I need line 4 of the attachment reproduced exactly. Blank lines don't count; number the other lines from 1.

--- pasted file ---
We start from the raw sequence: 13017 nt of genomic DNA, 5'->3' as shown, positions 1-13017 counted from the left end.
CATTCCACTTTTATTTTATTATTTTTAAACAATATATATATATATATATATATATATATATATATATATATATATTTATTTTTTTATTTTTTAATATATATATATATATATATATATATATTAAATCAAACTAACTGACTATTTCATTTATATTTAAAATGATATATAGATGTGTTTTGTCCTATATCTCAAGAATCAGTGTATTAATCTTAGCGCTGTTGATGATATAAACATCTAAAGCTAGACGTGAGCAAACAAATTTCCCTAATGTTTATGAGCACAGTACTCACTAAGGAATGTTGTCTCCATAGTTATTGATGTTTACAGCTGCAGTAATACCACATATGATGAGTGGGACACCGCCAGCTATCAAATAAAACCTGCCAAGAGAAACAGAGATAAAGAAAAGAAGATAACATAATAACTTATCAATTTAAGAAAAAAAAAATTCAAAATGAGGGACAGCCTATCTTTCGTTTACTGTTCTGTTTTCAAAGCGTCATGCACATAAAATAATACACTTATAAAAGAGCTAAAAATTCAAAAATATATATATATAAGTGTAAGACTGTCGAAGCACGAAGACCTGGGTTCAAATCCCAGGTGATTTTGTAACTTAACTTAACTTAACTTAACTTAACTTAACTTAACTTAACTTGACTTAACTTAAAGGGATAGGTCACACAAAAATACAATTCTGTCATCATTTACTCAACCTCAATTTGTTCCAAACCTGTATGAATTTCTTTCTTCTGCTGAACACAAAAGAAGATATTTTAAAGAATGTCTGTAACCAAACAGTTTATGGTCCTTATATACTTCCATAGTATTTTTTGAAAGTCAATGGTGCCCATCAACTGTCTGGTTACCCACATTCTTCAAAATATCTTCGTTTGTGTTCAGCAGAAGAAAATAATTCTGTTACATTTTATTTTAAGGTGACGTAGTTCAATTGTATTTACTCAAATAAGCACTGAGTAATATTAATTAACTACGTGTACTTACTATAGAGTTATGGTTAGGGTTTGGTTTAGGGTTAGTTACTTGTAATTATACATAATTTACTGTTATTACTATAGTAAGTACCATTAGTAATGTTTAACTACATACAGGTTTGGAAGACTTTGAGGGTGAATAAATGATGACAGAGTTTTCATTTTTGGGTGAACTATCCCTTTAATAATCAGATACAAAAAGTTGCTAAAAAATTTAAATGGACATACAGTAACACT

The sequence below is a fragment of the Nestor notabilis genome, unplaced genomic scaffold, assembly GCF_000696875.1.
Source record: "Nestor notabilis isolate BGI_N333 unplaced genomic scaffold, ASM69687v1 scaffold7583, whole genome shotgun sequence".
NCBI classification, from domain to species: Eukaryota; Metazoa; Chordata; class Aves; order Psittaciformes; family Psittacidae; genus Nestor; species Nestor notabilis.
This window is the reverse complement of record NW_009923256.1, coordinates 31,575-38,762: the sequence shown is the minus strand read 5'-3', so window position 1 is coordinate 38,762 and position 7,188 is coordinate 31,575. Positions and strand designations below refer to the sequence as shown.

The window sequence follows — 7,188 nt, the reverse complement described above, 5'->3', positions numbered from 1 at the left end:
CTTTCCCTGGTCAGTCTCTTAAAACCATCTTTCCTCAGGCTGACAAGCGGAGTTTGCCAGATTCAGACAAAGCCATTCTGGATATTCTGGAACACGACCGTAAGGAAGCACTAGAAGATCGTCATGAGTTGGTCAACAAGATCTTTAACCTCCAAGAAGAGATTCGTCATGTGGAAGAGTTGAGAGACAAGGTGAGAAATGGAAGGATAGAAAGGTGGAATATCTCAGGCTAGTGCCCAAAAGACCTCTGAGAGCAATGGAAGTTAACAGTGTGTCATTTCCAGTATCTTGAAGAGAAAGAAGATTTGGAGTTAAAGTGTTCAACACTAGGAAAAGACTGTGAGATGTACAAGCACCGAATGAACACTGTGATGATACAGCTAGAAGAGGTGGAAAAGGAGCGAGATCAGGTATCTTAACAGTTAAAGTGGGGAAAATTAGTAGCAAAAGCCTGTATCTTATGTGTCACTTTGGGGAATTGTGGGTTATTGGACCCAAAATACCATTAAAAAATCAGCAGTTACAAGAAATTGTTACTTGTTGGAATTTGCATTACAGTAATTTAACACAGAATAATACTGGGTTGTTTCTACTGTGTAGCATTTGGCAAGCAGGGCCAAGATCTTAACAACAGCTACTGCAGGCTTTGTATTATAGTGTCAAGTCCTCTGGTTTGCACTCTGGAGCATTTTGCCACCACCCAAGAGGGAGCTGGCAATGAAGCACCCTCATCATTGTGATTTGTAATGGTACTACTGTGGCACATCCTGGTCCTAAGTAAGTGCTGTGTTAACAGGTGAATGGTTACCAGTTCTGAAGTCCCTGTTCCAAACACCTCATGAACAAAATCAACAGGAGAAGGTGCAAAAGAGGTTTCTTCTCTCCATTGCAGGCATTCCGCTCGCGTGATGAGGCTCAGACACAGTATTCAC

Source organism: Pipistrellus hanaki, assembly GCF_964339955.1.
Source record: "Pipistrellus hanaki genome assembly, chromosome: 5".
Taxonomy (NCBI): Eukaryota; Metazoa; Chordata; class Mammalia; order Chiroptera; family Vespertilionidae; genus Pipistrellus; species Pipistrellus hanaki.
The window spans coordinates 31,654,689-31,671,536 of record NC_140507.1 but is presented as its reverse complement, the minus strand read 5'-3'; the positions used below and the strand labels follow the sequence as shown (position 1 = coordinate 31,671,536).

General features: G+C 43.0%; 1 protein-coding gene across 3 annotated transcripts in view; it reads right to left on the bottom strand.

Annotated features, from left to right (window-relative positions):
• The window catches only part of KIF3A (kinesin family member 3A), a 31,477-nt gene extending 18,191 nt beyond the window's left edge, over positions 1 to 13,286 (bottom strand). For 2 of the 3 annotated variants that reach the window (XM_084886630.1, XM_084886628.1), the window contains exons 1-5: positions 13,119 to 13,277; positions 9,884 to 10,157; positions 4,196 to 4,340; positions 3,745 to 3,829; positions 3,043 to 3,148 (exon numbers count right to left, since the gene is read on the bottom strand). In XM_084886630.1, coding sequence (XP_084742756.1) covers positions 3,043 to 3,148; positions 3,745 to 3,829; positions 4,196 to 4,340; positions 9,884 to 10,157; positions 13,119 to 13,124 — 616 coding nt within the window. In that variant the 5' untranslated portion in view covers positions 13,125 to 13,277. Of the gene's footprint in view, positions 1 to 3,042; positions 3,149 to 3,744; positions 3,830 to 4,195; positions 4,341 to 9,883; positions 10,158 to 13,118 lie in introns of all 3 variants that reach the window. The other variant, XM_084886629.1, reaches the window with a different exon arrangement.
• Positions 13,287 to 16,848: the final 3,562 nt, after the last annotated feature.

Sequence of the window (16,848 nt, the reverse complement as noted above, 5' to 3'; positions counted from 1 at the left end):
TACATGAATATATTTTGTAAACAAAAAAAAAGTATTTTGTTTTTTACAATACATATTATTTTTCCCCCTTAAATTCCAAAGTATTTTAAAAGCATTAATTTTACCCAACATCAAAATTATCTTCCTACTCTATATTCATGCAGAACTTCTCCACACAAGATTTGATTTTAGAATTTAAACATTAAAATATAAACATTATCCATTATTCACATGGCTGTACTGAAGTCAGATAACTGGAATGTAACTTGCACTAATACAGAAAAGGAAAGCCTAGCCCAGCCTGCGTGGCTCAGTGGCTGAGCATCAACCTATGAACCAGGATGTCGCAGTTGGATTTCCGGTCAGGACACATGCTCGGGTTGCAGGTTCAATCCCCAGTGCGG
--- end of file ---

Source record: "Nestor notabilis isolate BGI_N333 unplaced genomic scaffold, ASM69687v1 scaffold7583, whole genome shotgun sequence".